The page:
Bergeron: It’s really the power of community projects getting a lot more testing. They get a lot more security reviews than traditional commercial products. There are a number of reasons why open source has gotten good enough and has proven itself as a business model. More and more IT managers are aware of the benefits of open source. It’s been an outreach and then proving that it really does work. We are really at that point now with open source.
LI: Given your glowing review of open source, why aren’t we seeing more widespread adoption of the Linux desktop, especially in business settings?
Bergeron: I think there are a couple of different reasons. In the enterprise server market there are pieces of that industry rooted in Microsoft Windows, and that goes back for a long, long time. Certainly people making the jump from Unix to Linux in the server market was not that big of a deal.
With regards to the desktop market, though, going back to the days when I was an analyst covering the desktop stuff, Windows has had a major stronghold there for as long as I can remember. While Mac’s OS-X has certainly made some headway here, I think part of that is the experience of owning the Mac product and opening the box and seeing how pretty it is all the way through it.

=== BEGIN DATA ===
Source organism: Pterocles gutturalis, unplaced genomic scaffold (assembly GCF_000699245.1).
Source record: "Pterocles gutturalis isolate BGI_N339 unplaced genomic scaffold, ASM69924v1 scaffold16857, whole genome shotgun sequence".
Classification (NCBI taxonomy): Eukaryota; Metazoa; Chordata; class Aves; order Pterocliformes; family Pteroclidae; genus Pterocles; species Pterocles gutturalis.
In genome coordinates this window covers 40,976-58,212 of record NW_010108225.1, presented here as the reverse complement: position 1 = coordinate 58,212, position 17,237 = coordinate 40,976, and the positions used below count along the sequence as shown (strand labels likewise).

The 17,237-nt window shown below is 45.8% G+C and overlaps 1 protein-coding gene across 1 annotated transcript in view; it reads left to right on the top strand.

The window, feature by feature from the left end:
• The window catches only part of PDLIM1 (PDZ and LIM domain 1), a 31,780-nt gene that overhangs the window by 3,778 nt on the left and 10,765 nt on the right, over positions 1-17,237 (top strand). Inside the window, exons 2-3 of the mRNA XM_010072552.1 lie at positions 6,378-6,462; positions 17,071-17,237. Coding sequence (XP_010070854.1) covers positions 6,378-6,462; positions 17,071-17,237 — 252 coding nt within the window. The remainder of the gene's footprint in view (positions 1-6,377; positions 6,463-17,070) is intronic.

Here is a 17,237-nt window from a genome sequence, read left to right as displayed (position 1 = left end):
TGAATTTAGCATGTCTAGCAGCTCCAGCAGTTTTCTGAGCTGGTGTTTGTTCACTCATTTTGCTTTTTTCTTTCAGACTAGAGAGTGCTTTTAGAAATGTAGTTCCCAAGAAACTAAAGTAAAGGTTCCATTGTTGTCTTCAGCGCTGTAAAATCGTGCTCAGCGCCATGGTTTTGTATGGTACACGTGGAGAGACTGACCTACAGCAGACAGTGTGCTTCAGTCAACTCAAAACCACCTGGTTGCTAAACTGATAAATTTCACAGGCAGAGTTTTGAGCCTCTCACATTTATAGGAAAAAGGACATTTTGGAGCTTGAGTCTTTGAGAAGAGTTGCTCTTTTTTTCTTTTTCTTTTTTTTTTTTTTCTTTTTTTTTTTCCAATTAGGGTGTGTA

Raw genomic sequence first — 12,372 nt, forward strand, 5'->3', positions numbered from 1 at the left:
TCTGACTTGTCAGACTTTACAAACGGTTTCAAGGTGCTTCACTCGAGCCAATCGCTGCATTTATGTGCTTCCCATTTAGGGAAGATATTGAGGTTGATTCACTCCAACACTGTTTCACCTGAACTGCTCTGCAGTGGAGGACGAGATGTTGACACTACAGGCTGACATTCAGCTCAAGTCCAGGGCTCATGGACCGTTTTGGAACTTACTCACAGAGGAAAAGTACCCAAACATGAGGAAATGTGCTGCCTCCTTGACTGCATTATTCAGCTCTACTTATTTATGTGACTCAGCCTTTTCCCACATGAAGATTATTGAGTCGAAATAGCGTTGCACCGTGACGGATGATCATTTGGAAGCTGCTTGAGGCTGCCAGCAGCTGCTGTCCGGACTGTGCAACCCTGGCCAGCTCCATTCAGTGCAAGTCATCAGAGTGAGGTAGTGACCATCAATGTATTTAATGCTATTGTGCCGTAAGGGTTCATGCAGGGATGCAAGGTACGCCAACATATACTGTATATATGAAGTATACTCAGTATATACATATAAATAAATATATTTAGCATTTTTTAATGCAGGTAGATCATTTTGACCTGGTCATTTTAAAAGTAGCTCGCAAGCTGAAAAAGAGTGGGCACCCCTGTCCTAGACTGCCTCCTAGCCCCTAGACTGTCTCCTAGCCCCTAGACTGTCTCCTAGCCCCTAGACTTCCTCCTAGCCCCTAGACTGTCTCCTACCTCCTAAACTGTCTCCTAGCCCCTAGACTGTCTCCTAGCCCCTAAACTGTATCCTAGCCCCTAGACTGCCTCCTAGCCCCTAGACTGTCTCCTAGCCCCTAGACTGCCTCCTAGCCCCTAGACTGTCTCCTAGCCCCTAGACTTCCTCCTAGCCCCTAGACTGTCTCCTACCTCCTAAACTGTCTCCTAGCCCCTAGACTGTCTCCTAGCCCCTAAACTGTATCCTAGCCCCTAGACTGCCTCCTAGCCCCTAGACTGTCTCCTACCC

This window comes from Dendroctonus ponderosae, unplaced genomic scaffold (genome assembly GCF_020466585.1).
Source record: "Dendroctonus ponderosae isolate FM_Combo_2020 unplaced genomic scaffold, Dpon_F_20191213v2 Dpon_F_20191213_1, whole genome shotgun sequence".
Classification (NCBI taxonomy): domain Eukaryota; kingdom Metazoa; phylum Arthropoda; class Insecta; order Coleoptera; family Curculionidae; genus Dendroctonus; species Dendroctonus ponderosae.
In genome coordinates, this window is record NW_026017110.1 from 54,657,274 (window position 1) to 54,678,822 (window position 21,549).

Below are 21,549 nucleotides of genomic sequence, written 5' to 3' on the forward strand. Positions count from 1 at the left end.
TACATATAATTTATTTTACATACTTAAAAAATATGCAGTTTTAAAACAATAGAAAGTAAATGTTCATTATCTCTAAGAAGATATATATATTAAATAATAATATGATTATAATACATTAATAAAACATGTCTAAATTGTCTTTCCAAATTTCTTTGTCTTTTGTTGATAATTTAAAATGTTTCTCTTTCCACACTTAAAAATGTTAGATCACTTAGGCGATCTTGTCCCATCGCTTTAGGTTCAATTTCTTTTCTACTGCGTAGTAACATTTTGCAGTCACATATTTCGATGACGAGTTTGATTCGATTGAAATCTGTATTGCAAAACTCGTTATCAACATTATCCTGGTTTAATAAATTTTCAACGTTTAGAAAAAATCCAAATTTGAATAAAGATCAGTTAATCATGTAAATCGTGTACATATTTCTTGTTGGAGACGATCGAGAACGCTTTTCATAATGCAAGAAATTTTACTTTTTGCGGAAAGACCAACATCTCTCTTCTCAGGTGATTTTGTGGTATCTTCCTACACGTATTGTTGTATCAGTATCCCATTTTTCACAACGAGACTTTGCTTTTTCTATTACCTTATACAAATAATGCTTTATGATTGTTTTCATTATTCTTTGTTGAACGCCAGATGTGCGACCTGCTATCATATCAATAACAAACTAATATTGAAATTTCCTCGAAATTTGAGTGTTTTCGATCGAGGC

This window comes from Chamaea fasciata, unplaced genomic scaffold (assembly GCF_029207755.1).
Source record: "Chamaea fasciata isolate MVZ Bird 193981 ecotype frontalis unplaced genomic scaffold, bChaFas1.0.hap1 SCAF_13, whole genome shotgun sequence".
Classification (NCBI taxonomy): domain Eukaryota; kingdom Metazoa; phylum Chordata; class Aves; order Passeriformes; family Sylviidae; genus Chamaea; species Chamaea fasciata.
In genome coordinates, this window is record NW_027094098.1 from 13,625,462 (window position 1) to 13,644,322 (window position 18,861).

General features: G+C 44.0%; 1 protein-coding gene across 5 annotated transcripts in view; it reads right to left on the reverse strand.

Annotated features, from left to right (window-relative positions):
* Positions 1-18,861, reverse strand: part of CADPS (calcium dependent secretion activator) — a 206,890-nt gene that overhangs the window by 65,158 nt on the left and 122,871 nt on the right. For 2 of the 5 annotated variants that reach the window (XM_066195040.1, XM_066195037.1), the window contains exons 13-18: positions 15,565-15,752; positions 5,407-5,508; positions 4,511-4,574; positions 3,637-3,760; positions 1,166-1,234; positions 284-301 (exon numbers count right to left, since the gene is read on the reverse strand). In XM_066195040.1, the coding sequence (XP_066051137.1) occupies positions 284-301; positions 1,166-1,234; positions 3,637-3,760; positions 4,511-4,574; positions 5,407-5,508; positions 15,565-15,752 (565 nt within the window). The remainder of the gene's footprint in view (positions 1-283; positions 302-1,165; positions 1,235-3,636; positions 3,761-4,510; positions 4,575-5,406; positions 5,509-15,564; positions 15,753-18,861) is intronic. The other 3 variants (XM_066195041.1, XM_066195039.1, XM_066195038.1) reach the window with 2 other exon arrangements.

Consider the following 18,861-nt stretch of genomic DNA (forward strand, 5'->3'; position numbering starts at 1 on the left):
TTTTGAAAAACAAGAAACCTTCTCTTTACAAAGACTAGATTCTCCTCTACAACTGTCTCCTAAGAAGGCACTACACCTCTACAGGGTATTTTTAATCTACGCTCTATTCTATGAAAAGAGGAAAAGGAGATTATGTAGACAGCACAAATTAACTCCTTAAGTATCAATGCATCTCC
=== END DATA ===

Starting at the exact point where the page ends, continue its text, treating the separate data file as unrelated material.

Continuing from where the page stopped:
LI: So you are saying the product market is ignoring the Linux desktop foothold?
Bergeron: That desktop product experience ties in with owning your iPod and your iPhone and other iThings that you have. You know, companies like Adobe make stuff for the market, and the bulk of the market is still with Macintosh and Microsoft. The Linux desktop market still has a pretty small fraction of a percent there.
When a company wants to make a piece of software, doing it on more than one platform certainly adds to the engineering time and things like that. I think for a long time the Linux experience on the desktop was just different. A lot of times, people do not like to do things that are just different. Particularly if they are not a technical person and just need to get their job done, they are not necessarily interested in this new technical thing. Things like iTunes don’t really work in Linux. I don’t know if there is ever going to be a focus on that.